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Thorac Cardiovasc Surg. 2012 Apr;60(3):205-9. doi: 10.1055/s-0031-1295573. Epub 2012 Mar 12.

Midterm evaluation of biological prosthetic valves in the pulmonary position of grown-up patients.

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Wessex Cardiothoracic Centre, Southampton University Hospitals NHS Trust, Southampton, United Kingdom.



To examine the midterm clinical outcome of pulmonary valve replacement (PVR) with prosthetic valves.


We reviewed 37 consecutive patients who underwent PVR with biological prosthetic valves between September 1999 and June 2010. The median age was 22.6 years (range: 6 to 70 years; three children). The primary diagnosis was Tetralogy of Fallot in 20 patients (54%). Valve pathology was regurgitation in 27 patients (72.9%). Cardiac surgery had been previously performed in 35 patients (94.5%). The median size of the prosthesis was 25 mm (range: 21 to 31 mm). The median follow-up was 42 months (range: 1.2 to 129 months).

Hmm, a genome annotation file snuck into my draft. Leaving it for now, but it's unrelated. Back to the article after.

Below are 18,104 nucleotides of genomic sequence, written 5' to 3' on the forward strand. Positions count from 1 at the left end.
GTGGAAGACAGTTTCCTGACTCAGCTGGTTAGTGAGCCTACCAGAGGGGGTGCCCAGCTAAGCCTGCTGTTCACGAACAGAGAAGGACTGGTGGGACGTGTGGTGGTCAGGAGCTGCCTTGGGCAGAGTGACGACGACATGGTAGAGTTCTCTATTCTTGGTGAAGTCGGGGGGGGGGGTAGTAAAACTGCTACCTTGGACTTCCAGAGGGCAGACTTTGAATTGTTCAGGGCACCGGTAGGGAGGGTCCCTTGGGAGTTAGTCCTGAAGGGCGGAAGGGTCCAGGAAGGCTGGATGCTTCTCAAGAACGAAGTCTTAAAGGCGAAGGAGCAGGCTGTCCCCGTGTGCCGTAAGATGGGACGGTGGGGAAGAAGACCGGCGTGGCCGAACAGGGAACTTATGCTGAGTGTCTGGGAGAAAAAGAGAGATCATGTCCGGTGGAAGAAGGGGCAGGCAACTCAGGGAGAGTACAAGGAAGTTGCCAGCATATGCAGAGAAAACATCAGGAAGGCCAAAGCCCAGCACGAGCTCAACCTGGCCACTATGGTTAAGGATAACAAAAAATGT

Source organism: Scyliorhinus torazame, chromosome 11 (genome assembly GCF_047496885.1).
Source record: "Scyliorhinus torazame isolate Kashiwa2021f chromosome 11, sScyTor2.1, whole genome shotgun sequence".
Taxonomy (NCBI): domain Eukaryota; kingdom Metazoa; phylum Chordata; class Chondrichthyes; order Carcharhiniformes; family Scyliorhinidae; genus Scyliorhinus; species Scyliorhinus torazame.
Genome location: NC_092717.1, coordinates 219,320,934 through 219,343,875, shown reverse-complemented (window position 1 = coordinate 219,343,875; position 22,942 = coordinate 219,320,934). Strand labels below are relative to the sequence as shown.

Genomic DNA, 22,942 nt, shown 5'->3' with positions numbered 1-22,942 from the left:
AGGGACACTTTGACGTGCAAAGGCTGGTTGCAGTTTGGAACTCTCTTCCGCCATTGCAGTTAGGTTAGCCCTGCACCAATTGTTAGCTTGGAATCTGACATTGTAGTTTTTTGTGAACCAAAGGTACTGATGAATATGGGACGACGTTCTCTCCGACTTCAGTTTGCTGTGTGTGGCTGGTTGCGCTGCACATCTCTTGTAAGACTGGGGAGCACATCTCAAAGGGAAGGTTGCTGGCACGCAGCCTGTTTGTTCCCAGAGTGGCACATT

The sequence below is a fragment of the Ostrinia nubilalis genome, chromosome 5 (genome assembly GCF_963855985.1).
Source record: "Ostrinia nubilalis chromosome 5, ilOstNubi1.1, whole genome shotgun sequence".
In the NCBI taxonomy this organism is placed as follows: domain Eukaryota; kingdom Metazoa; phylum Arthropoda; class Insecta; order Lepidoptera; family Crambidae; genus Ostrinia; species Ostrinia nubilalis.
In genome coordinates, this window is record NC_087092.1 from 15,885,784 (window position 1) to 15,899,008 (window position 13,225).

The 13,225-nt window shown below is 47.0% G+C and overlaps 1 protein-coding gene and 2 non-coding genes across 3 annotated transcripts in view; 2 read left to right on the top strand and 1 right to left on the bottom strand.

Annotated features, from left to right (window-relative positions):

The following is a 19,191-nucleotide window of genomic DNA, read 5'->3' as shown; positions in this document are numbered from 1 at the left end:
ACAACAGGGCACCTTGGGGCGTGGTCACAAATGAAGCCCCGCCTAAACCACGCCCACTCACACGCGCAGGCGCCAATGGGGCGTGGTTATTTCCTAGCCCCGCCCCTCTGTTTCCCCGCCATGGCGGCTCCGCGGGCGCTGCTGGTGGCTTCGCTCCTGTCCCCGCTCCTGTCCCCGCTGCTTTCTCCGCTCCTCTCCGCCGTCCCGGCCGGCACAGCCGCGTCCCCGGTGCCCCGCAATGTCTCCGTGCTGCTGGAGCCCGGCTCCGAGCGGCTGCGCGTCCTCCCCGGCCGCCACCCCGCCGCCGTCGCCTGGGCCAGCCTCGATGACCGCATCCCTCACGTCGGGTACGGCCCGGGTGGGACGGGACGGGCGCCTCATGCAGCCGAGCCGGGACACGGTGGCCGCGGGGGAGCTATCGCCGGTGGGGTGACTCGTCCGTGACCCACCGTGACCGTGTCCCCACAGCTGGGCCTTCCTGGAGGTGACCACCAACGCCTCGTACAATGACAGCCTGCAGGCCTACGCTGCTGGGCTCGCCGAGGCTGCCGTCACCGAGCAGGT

There were no early valve-related deaths. Hospital mortality was 2.7% (n = 1) and no patient required early rereplacement of prosthesis. Two patients required permanent pacemaker insertion. During follow-up, there was no late death, reoperation for structural valve degeneration, or valve thrombosis. Only one patient required repeated operation for endocarditis at 37 months follow-up. The actuarial survival at 5 years was 95.1 ± 3.8%. Overall freedom from reoperation after PVR at 5 years was 93.0 ± 8.6%. At last follow-up, 34 patients (91.8%) were NYHA class I versus 20 patients (54%) preoperatively (p < 0.05). In the 35 surviving patients who did not undergo redo-PVR, there was no-mild regurgitation and the peak PV gradient was 20.4 ± 10.2 mm Hg (16.2 ± 9.3 mm Hg preoperatively). Thirty-two patients (91.4%) had good right ventricular function compared with 26 patients (74.2%) preoperatively.


PVR with biological prosthetic valves can be performed with good midterm survival, functional status, and haemodynamics.

[Indexed for MEDLINE]

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